Interview

Does appearing on The X Factor help you get a training contract?

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Legal Cheek‘s Liz Wong meets Queen Mary law student and R&B singer Garry Caprani

garry

15,700 Twitter followers. An appearance on a hit talent show. Favourite subject: tort law. Garry Caprani is hardly your typical law student.

As most students scramble for legal work experience this summer, Caprani, who has just completed the second year of an undergraduate law degree at Queen Mary University of London, is on another adventure — to pursue a potential career as a recording music artist. He is doing this while acting as a new student brand manager for major City law firm Berwin Leighton Paisner. Over coffee in Haggerston, east London, earlier this week, he reflects:

“I’m trying out music this summer with events in Leicester Square and Liverpool, and I’ll be working on strategies as the new manager.”

Born in London and raised in Spain, Caprani is a mash-up of a rising star R&B heartthrob and a wannabe lawyer. Following his debut last summer on The X Factor — in which he reached the Boot Camp stage of the competition — he is caught between two worlds as he plots his career. One is music; the other is the classic solicitor route to a commercial firm. Caprani mentions an interest in general commercial, media and IP law, without losing focus on an alternative career in music, continuing:

“There’s a split in the middle, I’m a realist. The music industry is really difficult to get into, and I do see myself working in a law firm … but when I look back 20 years time, I just don’t want to have any regrets.”

Caprani is well known. Alongside his Twitter following, he has over 3,000 subscribers on his YouTube channel with updated music videos covering pop hits and originals, with a fan base via Twitter, Instagram and Snapchat. Most recently, during his year as vice president of the Queen Mary Law Society, he started a commercial awareness blog — The Commercial Cartel — with the hopes of gaining the same degree of attraction he has received from music fans. He explains:

“I want to build a successful website, and expand it this year by not just remaining with commercial issues, but politics, lifestyle and more involvement from other people.”

Ambitious and confident, Caprani is reluctant to give up on what he admits is the riskier path to pursue his dream as a music star. So why the added investment and stress in studying law in university?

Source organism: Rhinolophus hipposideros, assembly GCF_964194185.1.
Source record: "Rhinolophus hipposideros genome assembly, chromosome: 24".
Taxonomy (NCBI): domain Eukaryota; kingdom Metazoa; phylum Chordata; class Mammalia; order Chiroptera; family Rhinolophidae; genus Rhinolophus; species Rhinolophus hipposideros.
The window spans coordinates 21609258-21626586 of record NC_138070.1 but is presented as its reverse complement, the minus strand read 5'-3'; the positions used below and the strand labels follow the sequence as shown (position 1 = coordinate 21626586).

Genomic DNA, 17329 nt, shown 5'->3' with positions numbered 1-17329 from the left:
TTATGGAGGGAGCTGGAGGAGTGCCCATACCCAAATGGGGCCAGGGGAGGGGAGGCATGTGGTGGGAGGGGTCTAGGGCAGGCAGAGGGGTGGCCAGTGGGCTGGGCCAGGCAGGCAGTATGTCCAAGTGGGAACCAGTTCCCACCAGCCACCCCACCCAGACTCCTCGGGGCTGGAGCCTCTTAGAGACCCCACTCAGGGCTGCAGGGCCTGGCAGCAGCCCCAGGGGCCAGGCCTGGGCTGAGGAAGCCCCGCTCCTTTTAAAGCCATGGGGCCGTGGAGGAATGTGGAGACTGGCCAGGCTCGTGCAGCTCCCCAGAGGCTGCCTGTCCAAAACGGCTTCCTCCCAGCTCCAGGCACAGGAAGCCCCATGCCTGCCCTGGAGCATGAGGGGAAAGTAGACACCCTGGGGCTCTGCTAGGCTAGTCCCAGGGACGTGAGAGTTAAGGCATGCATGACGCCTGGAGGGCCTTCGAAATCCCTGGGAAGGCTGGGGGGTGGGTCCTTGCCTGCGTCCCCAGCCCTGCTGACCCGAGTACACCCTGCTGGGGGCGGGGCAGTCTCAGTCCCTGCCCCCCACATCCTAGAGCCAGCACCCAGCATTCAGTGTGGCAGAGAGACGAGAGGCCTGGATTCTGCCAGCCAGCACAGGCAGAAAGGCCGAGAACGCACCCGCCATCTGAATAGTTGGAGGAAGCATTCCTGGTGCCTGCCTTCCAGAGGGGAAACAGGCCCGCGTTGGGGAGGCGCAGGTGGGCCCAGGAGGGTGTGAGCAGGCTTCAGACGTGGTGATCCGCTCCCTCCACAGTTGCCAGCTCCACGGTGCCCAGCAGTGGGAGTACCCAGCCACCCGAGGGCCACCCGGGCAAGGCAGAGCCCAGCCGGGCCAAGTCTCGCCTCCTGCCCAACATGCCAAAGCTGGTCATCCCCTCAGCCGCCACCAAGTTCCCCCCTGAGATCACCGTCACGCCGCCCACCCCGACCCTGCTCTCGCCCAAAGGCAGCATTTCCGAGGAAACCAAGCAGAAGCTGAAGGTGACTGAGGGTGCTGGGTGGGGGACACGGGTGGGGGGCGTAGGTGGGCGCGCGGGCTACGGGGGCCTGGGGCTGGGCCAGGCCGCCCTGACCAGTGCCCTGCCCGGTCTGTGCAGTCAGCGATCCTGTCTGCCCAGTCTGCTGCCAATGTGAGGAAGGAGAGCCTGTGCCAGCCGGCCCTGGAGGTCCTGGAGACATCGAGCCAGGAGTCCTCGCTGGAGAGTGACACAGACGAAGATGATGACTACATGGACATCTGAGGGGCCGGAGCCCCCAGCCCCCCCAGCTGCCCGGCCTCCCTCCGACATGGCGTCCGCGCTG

“I enjoy the idea of law because it permeates across everything, all foundations are based on law. I think everyone should study law — it’s in absolutely everything we do. The fact that we’re here, we went for coffee; we’ve entered into a contract,” he responds.

The decision to combine a law degree with extra-curricular music aspirations stems from advice received from Caprani’s family. Both career options are an expression of his vocal strengths, debating and singing, as he explains:

“I always liked arguing with people so my mum said I should probably do something like law, and my sister always did music when she was younger and she was quite good, so I wanted to do the same. I started with karaoke, and then started winning singing competitions.”

Caprani gives calculated answers when discussing his legal future, and emphasises some commitment to commercial law. When asked about how music may help in an interview with a law firm he hesitates, and suggests that mentioning The X Factor is more an indirect tool to help him remain a prominent memory in the minds of firms’ graduate recruiters.

He is more effusive when talking about his approach to songwriting. He explains that his original song, entitled ‘Scar’, was an artistic response to a Twitter message he received from a follower on the subject of self-harm.

“The message was really deep and it’s quite a good song,” recalls Caprani.

He goes on to confess that he enjoys penning tracks about romance:

“I like writing about girls, it’s like a go-to thing. You write your best songs from personal experience. I write my best songs in the heat of the moment when something happens to me. I feel that emotion and respond quickly through music.”

Despite pressing career decisions, Caprani is relaxed about the future. Both law and music are equally competitive, he reckons, with the advantage that law may have a more objective selection process; decisions are based on grades and experience — rather than factors like popularity and likeability favoured by music bosses.

Certainly, Caprani continues, marketing oneself to a panel of law firm partners is more intimidating than facing producers because of the demanding intellectual agenda of the legal world. For now, though, Caprani’s options remain open. He beams:

“I am anxious about both, but confident at the same time.”

Watch Garry Caprani on YouTube

32 Comments

Not Amused

Best of luck to him – we need more interest in law amongst lay people and if he can increase that interest in any way then he is a good thing.

(18)(2)

Legal cheek you're better than this...

The commercial cartel was meant to be part of the law society but his selfishness was exposed by him setting out to do this by himself at the expense of everyone in the society of which he was vice-president for. This is not a law society initiative and was reflected by his failure to get elected as President this year. Hardly a role model at all especially for someone who wants to work in commercial law.

As for writing about girls this seems to be all he concerns his time with as opposed to his law degree.

Surely, firms should take people who are solely committed to a career in commercial law. Not those who are partially committed. This is a pitiful marketing option by him.

(26)(21)

Anonymous

Jealousy at its finest

(22)(6)